TaqIB polymorphism in the cholesteryl ester transfer protein (CETP) gene influences lipid responses to the consumption of kiwifruit in hypercholesterolaemic men

Gammon, Cheryl S, Minihane, Anne-Marie, Kruger, Rozanne, Conlon, Cathryn A, von Hurst, Pamela R, Jones, Beatrix and Stonehouse, Welma (2014) TaqIB polymorphism in the cholesteryl ester transfer protein (CETP) gene influences lipid responses to the consumption of kiwifruit in hypercholesterolaemic men. British Journal of Nutrition, 111 (06). pp. 1077-84. ISSN 0007-1145

Full text not available from this repository. (Request a copy)

Abstract

Fruit and vegetables are key elements of a cardioprotective diet, but benefits on plasma lipids, especially HDL-cholesterol (HDL-C), are inconsistent both within and between studies. In the present study, we investigated whether four selected HDL-C-related polymorphisms (cholesteryl ester transfer protein (CETP) Taq1B, APOA1 - 75G/A, hepatic lipase (LIPC) - 514C → T, and endothelial lipase (LIPG) I24582) modulate the plasma lipid response to a kiwifruit intervention. This is a retrospective analysis of data collected during a 12-week randomised controlled cross-over trial. A total of eighty-five hypercholesterolaemic men completed a 4-week healthy diet run-in period before being randomised to one of two 4-week intervention sequences of two green kiwifruit/d plus healthy diet (kiwifruit intervention) or healthy diet alone (control intervention). The measurement of anthropometric parameters and collection of fasting blood samples were carried out at baseline 1 and after the run-in (baseline 2) and intervention periods. At baseline 2, B1/B1 homozygotes of the CETP Taq1B gene had significantly higher total cholesterol:HDL-C, TAG:HDL-C, and apoB:apoA1 ratios and small-dense LDL concentrations than B2 carriers. A significant CETP Taq1B genotype × intervention interaction was observed for the TAG:HDL-C ratio (P= 0·03). B1/B1 homozygotes had a significantly lower TAG:HDL-C ( - 0·23 (sd 0·58) mmol/l; P= 0·03) ratio after the kiwifruit intervention than after the control intervention, whereas the ratio of B2 carriers was not affected. The lipid response was not affected by other gene polymorphisms. In conclusion, the significant decrease in the TAG:HDL-C ratio in B1/B1 homozygotes suggests that regular inclusion of green kiwifruit as part of a healthy diet may improve the lipid profiles of hypercholesterolaemic men with this genotype.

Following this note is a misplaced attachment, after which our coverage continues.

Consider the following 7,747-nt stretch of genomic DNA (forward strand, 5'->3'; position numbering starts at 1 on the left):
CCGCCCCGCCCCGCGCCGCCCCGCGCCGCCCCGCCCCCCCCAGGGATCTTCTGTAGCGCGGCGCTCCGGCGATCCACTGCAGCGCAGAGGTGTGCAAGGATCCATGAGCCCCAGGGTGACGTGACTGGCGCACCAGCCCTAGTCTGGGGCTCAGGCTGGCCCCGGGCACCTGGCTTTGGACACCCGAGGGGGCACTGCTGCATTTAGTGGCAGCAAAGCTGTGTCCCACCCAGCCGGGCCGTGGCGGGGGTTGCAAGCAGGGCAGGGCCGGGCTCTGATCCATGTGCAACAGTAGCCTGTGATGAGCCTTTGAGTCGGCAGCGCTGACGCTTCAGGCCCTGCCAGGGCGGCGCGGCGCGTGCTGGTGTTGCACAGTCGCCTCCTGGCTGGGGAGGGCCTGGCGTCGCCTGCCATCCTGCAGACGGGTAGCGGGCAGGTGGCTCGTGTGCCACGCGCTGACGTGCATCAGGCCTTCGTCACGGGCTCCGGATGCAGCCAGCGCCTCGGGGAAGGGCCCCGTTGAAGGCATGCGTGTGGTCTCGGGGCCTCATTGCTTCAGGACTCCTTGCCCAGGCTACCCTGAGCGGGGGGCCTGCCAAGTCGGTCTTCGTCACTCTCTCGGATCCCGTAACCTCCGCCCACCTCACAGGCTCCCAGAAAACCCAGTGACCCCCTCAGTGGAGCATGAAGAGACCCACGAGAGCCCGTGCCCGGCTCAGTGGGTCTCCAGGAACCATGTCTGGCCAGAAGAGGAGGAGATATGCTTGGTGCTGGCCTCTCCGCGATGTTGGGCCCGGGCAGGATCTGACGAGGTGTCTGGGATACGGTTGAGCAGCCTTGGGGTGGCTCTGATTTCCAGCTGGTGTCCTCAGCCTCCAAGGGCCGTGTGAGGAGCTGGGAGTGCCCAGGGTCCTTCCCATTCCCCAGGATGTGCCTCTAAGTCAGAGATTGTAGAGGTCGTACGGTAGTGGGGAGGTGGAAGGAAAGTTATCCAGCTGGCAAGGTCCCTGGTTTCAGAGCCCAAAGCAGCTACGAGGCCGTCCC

Item Type: Article
Uncontrolled Keywords: actinidia,adult,cholesterol ester transfer proteins,cholesterol, hdl,cross-over studies,diet,fruit,genotype,humans,hypercholesterolemia,lipase,lipids,male,middle aged,polymorphism, genetic,retrospective studies
Faculty \ School: Faculty of Medicine and Health Sciences > Norwich Medical School
Depositing User: Pure Connector
Date Deposited: 01 Aug 2014 13:52
Last Modified: 16 Sep 2019 08:31
URI: https://ueaeprints.uea.ac.uk/id/eprint/49347
DOI: 10.1017/S0007114513003437

Actions (login required)

View Item View Item